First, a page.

Friday, May 24, 2013


I think almost everyone knows about rabies virus and that it is just about 100% fatal - really scary stuff.  What you may not realize is how prevalent it is and that your pets have a real risk of exposure which is why vaccination is so critical in our companion animals.  In 2012 there were 60 animals that tested positive for rabies the District of Columbia.  That means in one year Animal Control confirmed 39 raccoons, 20 bats and 1 fox tested positive in the 68 square miles that make up DC. 

These critters aren't staying holed up in Rock Creek Park either, they are around our neighborhoods and in our backyards.  In April a raccoon ran up to a man in Georgetown while he was loading his car and bit him on the leg.  That raccoon was later captured by animal control and tested positive for rabies.  A few years ago we had clients bring their cat into the hospital after a raccoon climbed down their chimney, popped out of the fireplace and attacked their cat. 

This is as close as my cats get to the outdoors

I routinely have a conversation with owners of cats who are indoor only and never venture out into the world about why they need to be vaccinated for rabies.  The short answer here is that it is required by law; unfortunately that is not always a convincing argument for some people.  I then tell them that bats can worm their way into tiny spaces including a hole in a screened window.  These tiny bats have tiny teeth that don’t always leave a mark on the skin after a bite.  It is entirely possible that your indoor only cat could be exposed to a rabid animal without you knowing about it.

If that doesn't sway them I then refer to a recent story out of Georgia about a 15 year old, indoor only cat that had been vaccinated for rabies in the past but the vaccine was past due.  The cat bit the owner and ended up testing positive for rabies.  You can read the story by clicking here

Finally dog and cat owners need to keep in mind that if at any time their pet bites someone and is not up to date on the rabies vaccine the person who was bitten can request rabies testing.  Rabies testing is done by euthanizing the animal and taking sample of the brain.  In my opinion, unless there is a medical reason not to vaccinate it is much safer for everyone to just keep your pet up to date on the rabies vaccine.

Thursday, May 2, 2013

Brachycephalic Airway Disease - what you need to know!

Frank the Pug

As the weather is heating up I want to send a special advisory out to my smushy-faced canine pals.  I am talking to the owners of those adorable Pugs, Frenchies, Boston terriers and bulldogs that need to be the most watchful for heat stroke as the temperatures rise.  You must know what Brachycephalic Syndrome is so you can keep your dog safe from heat stroke.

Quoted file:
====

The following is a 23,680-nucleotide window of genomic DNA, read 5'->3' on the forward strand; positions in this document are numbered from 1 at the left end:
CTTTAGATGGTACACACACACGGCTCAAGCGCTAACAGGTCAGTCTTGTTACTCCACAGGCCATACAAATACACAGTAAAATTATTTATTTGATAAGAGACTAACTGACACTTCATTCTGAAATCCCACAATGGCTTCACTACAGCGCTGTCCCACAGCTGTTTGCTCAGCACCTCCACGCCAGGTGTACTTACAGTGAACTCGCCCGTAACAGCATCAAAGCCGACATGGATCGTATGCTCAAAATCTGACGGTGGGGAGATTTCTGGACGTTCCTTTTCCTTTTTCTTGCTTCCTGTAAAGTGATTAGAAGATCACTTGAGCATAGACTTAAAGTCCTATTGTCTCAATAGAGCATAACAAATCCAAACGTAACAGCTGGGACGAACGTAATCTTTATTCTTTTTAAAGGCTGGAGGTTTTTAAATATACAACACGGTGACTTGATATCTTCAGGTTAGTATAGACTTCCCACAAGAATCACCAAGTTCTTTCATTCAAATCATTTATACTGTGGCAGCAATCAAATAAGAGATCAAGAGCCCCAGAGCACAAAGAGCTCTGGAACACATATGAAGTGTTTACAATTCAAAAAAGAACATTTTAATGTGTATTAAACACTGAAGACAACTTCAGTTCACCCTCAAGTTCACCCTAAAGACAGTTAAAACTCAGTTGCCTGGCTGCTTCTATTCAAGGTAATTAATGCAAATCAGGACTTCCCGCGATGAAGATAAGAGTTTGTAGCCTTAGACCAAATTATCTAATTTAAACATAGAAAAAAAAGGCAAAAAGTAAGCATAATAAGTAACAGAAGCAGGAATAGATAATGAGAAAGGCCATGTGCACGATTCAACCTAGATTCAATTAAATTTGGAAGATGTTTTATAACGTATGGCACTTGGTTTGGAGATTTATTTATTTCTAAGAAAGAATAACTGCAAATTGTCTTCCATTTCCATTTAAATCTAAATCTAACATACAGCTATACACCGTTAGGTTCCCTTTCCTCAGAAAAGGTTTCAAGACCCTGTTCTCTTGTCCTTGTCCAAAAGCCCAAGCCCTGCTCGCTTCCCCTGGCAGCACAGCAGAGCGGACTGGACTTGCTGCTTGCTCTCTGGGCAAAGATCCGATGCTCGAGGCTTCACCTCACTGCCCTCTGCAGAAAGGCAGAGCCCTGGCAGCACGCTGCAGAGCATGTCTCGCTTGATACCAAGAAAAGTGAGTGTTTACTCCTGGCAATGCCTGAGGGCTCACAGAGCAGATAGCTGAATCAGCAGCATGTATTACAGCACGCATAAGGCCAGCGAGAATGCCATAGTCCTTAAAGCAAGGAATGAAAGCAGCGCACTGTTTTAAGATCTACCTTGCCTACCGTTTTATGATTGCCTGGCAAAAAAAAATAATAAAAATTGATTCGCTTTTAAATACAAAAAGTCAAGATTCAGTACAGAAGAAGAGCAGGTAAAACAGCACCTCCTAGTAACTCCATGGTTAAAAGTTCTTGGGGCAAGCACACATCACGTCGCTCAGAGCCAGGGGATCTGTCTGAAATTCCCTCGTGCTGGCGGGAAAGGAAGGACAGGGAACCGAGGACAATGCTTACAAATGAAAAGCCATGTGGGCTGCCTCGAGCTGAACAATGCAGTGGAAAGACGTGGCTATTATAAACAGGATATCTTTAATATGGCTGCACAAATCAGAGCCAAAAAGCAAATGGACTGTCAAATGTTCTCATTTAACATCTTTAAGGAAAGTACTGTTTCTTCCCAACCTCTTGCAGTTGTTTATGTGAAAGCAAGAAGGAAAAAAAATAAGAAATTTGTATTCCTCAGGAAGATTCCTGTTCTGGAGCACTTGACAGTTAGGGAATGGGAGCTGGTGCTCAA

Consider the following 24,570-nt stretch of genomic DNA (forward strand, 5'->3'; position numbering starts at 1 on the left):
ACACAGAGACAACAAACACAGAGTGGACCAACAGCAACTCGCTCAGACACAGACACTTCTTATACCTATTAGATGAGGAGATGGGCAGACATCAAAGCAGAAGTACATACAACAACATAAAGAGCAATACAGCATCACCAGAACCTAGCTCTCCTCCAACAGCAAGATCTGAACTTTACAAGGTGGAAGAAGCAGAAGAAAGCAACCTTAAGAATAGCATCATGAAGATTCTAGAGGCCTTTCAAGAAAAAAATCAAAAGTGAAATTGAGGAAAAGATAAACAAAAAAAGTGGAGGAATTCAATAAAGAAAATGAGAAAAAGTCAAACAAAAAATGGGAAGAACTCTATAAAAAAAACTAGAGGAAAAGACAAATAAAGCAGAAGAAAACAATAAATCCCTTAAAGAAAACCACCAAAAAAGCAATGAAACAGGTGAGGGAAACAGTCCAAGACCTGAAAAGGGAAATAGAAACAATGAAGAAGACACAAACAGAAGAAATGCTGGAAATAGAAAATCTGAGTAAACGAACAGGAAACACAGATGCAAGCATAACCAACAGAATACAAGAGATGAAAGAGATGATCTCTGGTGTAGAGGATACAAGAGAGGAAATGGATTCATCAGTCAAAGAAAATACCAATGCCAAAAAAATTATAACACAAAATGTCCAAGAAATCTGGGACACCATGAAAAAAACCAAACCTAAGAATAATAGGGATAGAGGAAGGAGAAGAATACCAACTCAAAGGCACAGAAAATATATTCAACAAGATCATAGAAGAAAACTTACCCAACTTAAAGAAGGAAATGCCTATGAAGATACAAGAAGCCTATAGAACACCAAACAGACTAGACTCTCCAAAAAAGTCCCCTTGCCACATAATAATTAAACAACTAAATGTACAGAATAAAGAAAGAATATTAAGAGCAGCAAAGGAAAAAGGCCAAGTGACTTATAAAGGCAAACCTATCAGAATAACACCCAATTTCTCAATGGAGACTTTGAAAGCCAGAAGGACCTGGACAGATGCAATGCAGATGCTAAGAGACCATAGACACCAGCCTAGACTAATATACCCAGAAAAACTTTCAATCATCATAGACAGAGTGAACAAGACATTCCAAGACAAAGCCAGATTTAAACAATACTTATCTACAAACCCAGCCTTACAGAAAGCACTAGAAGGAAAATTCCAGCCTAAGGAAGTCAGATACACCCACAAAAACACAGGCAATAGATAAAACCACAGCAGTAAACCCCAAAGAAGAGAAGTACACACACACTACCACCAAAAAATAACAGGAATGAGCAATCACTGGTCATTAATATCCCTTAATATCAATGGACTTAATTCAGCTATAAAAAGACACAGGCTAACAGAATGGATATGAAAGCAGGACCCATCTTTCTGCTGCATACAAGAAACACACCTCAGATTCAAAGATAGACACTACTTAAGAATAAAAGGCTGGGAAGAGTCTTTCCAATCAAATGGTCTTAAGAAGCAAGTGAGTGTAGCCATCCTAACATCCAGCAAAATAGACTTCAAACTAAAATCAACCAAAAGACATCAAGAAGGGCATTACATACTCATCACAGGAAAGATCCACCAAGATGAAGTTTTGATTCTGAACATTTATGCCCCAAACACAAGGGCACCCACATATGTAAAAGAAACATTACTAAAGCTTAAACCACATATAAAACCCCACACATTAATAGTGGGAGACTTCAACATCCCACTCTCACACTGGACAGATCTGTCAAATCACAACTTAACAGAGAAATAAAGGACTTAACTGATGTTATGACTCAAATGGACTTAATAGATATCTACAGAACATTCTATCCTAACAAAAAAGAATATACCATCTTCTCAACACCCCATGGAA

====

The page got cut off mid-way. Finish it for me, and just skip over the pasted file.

The anatomy of brachycephalic (fancy word for smushy-faced) breeds is not compatible with efficient breathing and when combined with high temperatures and humidity can be extremely dangerous.  Selecting individuals for breeding that had the most “smushed in” muzzles created these breeds.  This then resulted in dogs with highly abnormal airways and excessive soft tissue formation in the throat.

The components of Brachycephalic Airway Disease are as follows:

  • Elongated Soft Palate – Through evolution these breed’s noses got pushed back and the soft palpate went with it.  As a result the soft palpate is too long for the throat and will intermittently obstruct the windpipe making it difficult to breathe.  This causes the dog to struggles to suck in air and over time the soft palate gets even longer making the problem even worse.
  • Stenotic Nares – This refers to the size of the dog’s nostrils.  If you look at the nose of a brachycephalic dog you will usually see two slits rather than nice oval openings as in non-brachycephalic dogs.  To see why this is a problem, I will ask you to lightly pinch your own nostrils, obstructing them just a bit and breathe deeply.  You should notice how much more difficult it is inhaling than with normal wide open nostrils.   Once again this causes the dog to struggle to breathe in which creates increased negative pressure in the throat adding to the elongation of the soft palate. 
  • Everted Laryngeal Saccules – These are two meaty clumps of soft tissue that normally sit on either side of the windpipe tucked out of the way.  With the constant negative pressure created by the above two conditions these pop into the throat and can further obstruct the trachea.
  • Hypoplastic Trachea – The trachea, also know as your windpipe, is a hollow tube and the entrance to the lungs.  Brachycephalic breeds are born with a very narrow trachea, which serves to limit airflow into the lungs.  Think about the difference in breathing normally verse trying to suck in air through a straw.
Crash the French Bulldog

I hope you can see from the above descriptions that brachycephalic breeds are not designed to breathe easily.  If you then consider that the main way a dog dissipates body heat is by panting you can see how these breeds can so easily and so quickly overheat.

Here is where the cool part of preventative medicine comes in!  We can help minimize and at times even prevent Brachycephalic Airway Disease.  The best time to start is when your dog is young, before too much damage has occurred.  At Friendship we recommend that at the time of spay or neuter all brachycephalic breeds have their stenotic nares widened and their soft palate evaluated to see if it needs to be shortened.  

Stenotic nares before

After repair - note how much more open the nostrils are

These two simple procedures can go a long way to helping your adorable smushy-faced friend enjoy the warm weather AND live a longer, more comfortable life.  Sounds like a win-win to me!